8. Mystical Ninja Starring Goemon
Mystical Ninja Starring Goemon is a 3D action-adventure game that sees Goemon and his friends try to stop a gang from turning Japan into a theater (seriously). Along the way, they battle giant robots, help out the locals, and participate in a series of increasingly bizarre sidequests that often rely on surprising and strange humor. Indeed, many of the early criticisms of the game (that weren’t focused on that game’s wonky camera controls, that is) mentioned that it may be too weird for Western gamers. The title’s Western sales seemed to support that theory.
Years later, though, I think it’s that exact element of the title that has helped it age so well. Not only is this game genuinely very funny, but, much like the Yakuza and Shenmue franchises, it really shines whenever you’re interacting with occasionally awkward NPCs, simply wandering around, or participating in various minigames. Minor problems aside, this is one of those games that is easier to revisit now over so many “classics” of the era due to its abundance of personality and modern ideas.
7. Space Station Silicon Valley
Space Station Silicon Valley’s gameplay requires you to essentially “possess” various animals and use their unique abilities to solve puzzles. To put it mildly, this game was a pretty tough sell in 1998 when it was sitting on shelves alongside some of the greatest games ever made. Even those who bought into that basic idea still had to contend with this title’s sometimes frustrating gameplay and strange sense of humor.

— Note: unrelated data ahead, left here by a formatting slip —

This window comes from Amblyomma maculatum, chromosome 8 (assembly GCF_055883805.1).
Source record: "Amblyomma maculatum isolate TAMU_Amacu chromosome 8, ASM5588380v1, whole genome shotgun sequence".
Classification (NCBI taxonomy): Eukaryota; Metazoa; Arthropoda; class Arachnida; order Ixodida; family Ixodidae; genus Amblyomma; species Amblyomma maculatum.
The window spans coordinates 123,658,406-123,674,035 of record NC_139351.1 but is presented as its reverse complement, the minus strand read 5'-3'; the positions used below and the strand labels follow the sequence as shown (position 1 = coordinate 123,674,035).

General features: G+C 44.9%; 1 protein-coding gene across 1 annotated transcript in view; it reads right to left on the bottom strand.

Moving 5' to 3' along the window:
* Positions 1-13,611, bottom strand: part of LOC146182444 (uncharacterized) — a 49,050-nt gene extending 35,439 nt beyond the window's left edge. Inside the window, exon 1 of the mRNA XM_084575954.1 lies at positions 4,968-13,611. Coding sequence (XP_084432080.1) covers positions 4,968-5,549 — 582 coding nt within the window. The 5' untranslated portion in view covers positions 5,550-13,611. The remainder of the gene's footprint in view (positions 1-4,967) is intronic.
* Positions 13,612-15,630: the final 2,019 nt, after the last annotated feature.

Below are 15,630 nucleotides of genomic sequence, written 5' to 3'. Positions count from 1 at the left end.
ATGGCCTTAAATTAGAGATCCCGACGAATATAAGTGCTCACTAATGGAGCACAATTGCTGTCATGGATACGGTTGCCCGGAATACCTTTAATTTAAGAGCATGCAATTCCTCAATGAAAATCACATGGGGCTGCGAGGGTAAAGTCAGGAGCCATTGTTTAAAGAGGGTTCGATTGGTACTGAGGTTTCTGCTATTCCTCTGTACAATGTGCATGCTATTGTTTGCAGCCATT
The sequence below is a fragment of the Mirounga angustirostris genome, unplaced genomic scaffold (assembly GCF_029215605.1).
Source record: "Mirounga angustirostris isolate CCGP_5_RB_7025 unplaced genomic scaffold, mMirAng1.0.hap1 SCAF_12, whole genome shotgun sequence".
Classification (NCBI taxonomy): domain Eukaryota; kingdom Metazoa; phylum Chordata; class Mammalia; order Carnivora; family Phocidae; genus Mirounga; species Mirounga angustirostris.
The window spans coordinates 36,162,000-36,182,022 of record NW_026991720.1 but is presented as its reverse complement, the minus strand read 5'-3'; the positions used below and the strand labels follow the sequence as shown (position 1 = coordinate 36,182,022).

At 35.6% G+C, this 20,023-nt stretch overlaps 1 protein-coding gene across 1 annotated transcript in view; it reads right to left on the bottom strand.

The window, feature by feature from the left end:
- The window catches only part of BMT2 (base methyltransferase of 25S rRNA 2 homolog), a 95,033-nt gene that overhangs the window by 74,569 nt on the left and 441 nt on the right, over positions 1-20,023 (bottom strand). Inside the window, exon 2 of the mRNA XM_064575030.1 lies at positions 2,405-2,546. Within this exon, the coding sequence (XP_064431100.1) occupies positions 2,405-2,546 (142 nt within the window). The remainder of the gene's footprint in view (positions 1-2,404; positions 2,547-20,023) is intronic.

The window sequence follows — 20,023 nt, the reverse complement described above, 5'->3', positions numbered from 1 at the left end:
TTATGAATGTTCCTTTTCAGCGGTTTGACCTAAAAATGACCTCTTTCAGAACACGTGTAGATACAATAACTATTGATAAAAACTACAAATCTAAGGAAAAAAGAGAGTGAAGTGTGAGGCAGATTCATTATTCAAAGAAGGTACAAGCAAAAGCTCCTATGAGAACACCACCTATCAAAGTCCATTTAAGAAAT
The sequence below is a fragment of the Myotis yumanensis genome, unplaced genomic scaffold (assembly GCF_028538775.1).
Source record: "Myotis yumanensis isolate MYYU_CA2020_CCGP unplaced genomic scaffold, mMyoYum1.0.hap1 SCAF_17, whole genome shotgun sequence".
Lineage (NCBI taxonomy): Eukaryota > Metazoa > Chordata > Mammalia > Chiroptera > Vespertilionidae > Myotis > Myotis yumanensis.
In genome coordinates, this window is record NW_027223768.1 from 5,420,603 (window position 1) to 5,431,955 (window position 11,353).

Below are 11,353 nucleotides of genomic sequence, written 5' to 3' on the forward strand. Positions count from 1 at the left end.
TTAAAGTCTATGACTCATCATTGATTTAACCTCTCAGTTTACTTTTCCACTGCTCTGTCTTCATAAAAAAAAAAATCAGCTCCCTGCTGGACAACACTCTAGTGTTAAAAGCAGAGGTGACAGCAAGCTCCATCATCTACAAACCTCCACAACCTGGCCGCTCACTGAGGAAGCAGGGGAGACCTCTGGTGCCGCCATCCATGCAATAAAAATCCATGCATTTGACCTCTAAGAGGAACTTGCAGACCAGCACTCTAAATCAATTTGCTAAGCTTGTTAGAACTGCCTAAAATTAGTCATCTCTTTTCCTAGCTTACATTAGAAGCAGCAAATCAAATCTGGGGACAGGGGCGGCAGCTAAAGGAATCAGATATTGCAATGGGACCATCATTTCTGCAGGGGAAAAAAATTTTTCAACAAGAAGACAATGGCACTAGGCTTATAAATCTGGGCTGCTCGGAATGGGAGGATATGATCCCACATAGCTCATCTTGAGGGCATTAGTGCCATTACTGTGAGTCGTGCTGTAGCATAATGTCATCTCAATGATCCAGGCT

Today, though, it’s easy to respect not only Space Station‘s infectious personality but the boldness of its 3D exploration/puzzle-solving gameplay. Space Station lacked some of the simpler pleasures of other 3D platformers of this era, but it made up for that shortcoming with almost Portal-like puzzle gameplay that always felt satisfying to solve. It’s no wonder the studio that made this game (DMA Design) went on to become the legendary Rockstar North. Interestingly, this isn’t the only DMA game on this list…
6. Jet Force Gemini
Much has been written about Rare’s legendary run of incredible N64 games. While many of those games remain beloved today (Banjo-Kazooie, GoldenEye 007), a few of them really only started to get the love they deserve over the last few years or so. Of course, there is arguably no Rare N64 game worthier of a widespread reappraisal than Jet Force Gemini.
Jet Force Gemini is a third-person sci-fi action game that could easily be considered the spiritual predecessor to the Ratchet and Clank series. Unlike that excellent franchise, though, Jet Force Gemini still features quite a few of the platforming elements that defined some of the biggest Rare games of that era. Granted, not all of those elements worked out for the best (having to rescue every Tribal remains a pain in the ass), but there’s certainly something to be said for the way that Rare emphasized the “adventure” part of the action/adventure genre better than even some of the more refined entries in that genre that followed.